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I've got a 279MB file that contains ~10 million key/value pairs, with ~500,000 unique keys. It's grouped by key (each key only needs to be written once), so all the values for a given key are together.

What I want to do is transpose the association, create a file where the pairs are grouped by value, and all the keys for a given value are stored together.

Currently, I'm using Parsec to read in the pairs as a list of tuples (K,[V]) (using lazy IO so I can process it as a stream while Parsec is processing the input file), where:

newtype K = K Text deriving (Show, Eq, Ord, Hashable)
newtype V = V Text deriving (Show, Eq, Ord, Hashable)

tupleParser :: Parser (K,[V])
tupleParser = ...

data ErrList e a = Cons a (ErrList e a) | End | Err e                

parseAllFromFile :: Parser a -> FilePath-> IO (ErrList ParseError a) 
parseAllFromFile parser inputFile = do                               
  contents <- readFile inputFile                                     
  let Right initialState = parse getParserState inputFile contents   
  return $ loop initialState                                         
  where loop state = case unconsume $ runParsecT parser' state of    
                        Error err             -> Err err             
                        Ok Nothing _ _        -> End                 
                        Ok (Just a) state' _  -> a `Cons` loop state'
        unconsume v = runIdentity $ case runIdentity v of            
                                      Consumed ma -> ma              
                                      Empty ma -> ma                 
        parser' = (Just <$> parser) <|> (const Nothing <$> eof)      

I've tried to insert the tuples into a Data.HashMap.Map V [K] to transpose the association:

transpose :: ErrList ParseError (K,[V]) -> Either ParseError [(V,[K])]          
transpose = transpose' M.empty                                                   
  where transpose' _ (Err e)          = Left e                                
        transpose' m End              = Right $ assocs m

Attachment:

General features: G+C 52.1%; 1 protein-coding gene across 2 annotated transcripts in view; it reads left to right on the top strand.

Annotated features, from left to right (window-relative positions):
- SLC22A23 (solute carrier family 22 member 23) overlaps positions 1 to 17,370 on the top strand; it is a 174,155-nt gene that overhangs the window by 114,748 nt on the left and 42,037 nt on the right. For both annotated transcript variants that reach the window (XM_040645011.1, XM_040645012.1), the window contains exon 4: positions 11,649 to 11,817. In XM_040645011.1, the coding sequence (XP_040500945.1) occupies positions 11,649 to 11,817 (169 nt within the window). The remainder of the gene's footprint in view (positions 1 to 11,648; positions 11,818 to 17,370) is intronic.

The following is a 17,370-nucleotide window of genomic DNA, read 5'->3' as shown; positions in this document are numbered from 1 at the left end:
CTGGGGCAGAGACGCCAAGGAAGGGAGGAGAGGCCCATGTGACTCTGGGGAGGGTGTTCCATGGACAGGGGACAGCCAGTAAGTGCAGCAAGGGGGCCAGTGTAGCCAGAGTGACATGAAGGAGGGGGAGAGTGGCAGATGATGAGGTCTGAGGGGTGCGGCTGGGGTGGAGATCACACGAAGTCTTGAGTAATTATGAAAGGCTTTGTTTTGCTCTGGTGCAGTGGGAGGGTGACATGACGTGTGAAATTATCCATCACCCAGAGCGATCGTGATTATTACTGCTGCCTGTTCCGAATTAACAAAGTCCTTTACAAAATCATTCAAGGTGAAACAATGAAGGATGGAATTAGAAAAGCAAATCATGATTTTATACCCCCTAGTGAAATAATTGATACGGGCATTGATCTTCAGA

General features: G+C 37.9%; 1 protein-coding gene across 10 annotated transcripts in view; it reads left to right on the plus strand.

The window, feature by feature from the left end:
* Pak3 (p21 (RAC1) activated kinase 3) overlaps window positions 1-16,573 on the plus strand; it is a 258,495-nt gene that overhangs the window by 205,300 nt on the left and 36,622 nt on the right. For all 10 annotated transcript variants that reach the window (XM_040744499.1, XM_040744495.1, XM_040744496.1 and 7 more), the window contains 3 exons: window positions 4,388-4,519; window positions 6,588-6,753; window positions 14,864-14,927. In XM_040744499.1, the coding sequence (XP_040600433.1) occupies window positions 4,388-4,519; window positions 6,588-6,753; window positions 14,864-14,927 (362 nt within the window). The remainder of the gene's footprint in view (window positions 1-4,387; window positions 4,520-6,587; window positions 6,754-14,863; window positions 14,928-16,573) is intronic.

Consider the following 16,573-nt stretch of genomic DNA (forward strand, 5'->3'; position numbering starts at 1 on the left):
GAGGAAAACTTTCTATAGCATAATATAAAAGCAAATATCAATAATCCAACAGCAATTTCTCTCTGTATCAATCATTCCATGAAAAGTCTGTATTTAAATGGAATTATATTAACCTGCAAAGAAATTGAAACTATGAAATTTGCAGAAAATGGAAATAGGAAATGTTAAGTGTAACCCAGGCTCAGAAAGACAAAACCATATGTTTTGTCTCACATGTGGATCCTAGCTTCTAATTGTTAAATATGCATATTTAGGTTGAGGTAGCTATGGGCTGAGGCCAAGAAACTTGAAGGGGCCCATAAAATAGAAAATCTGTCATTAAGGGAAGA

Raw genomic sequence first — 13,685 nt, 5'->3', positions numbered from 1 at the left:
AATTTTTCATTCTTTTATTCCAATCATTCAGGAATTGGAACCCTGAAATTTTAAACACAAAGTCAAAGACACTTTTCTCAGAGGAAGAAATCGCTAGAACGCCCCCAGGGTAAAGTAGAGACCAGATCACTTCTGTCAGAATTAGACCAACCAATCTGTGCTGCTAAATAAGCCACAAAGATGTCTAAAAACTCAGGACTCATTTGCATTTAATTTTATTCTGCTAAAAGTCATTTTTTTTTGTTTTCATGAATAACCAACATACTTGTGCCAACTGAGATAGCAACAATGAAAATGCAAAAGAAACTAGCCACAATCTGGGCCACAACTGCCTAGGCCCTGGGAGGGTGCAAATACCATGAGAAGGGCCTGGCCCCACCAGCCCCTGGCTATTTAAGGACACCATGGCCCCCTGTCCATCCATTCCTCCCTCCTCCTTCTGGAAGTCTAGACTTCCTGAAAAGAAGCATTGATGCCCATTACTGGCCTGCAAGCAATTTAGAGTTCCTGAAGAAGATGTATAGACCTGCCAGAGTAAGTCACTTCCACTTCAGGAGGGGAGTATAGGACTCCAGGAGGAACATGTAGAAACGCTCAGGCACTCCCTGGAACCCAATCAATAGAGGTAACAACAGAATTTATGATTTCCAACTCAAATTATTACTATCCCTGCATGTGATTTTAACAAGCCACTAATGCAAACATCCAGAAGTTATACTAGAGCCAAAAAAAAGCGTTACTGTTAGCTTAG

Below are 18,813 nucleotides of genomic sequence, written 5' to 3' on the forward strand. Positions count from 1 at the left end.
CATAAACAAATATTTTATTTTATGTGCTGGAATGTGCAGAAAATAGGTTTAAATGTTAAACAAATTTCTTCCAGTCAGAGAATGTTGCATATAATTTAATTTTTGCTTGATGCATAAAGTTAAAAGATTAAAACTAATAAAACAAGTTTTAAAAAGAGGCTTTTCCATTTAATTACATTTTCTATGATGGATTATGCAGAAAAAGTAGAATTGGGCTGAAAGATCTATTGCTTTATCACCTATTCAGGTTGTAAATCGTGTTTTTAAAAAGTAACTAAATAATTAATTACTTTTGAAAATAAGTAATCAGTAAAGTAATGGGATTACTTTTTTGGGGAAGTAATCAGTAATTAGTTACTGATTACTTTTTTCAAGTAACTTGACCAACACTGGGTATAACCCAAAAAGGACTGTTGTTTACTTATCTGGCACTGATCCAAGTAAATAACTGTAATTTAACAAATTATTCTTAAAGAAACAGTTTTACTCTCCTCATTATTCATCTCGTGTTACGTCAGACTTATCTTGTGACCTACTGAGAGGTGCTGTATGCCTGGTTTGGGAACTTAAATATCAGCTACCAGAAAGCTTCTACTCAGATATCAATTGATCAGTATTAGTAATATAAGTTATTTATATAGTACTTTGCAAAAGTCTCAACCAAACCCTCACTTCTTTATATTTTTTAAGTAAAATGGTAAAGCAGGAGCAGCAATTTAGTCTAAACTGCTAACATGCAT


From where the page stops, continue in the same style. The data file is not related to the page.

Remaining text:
transpose' m (Cons (k,vs) xs) = transpose' (L.foldl' (include k) m vs) xs
        include k m v = M.insertWith (const (k:)) v [k] m                  

But when I tried it, I got the error:

memory allocation failed (requested 2097152 bytes)

I could think of a couple things I'm doing wrong:

  1. 2MB seems a bit low (considerably less than the 2GB RAM my machine has installed), so maybe I need to tell GHC it's ok to use more?
  2. My problems could be algorithmic/data structure related. Maybe I'm using the wrong tools for the job?
  3. My attempt to use lazy IO could be coming back to bite me.

I'm leaning toward (1) for now, but I'm not sure by any means.

share|improve this question
What is the memory footprint of the application when this error occurs? –  Andrew Myers Dec 6 '12 at 2:04
I don't think (1) is the problem. Yes, it fails trying to allocate 2MB, but that's likely because this is a new chunk - i.e. it has already allocated all available memory and these 2MB are what makes the entire thing go belly up. –  us2012 Dec 6 '12 at 7:52
(2) If you only need the transposed map, why not create it as you read the file instead of afterwards? –  AndrewC Dec 6 '12 at 8:54
If you could specify the file format I could take a stab at it. –  tibbe Dec 8 '12 at 15:23
You know that in order to rotate an object, there are 2 methods, either rotate the object, or rotate your perspective .. think about that –  Khaled A Khunaifer Apr 7 '13 at 17:01

2 Answers 2

Is there the possibility that the data will increase? If yes then I'd suggest not to read the while file into memory and process the data in another way.

One simple possibility is to use a relational database for that. This'd be fairly easy - just load your data in, create a proper index and get it sorted as you need. The database will do all the work for you. I'd definitely recommend this.

Another option would be to create your own file-based mechanism. For example:

  1. Choose some limit l that is reasonable to load into memory.
  2. Create n = d `div` l files, where d is the total amount of your data. (Hopefully this will not exceed your file descriptor limit. You could also close and reopen files after each operation, but this will make the process very slow.)
  3. Process the input sequentially and place each pair (k,v) into file number hash v `mod` l. This ensures that the pairs with the same value v will end up in the same file.
  4. Process each file separately.
  5. Merge them together.

It is essentially a hash table with file buckets. This solution assumes that each value has roughly the same number of keys (otherwise some files could get exceptionally large).

You could also implement an external sort which would allow you to sort basically any amount of data.

share|improve this answer

For files this large you have to process each line at a time.

  • If there isn't a next line then exit
  • Read in the next line
  • Process the line
  • Append the line to your file
  • Repeat
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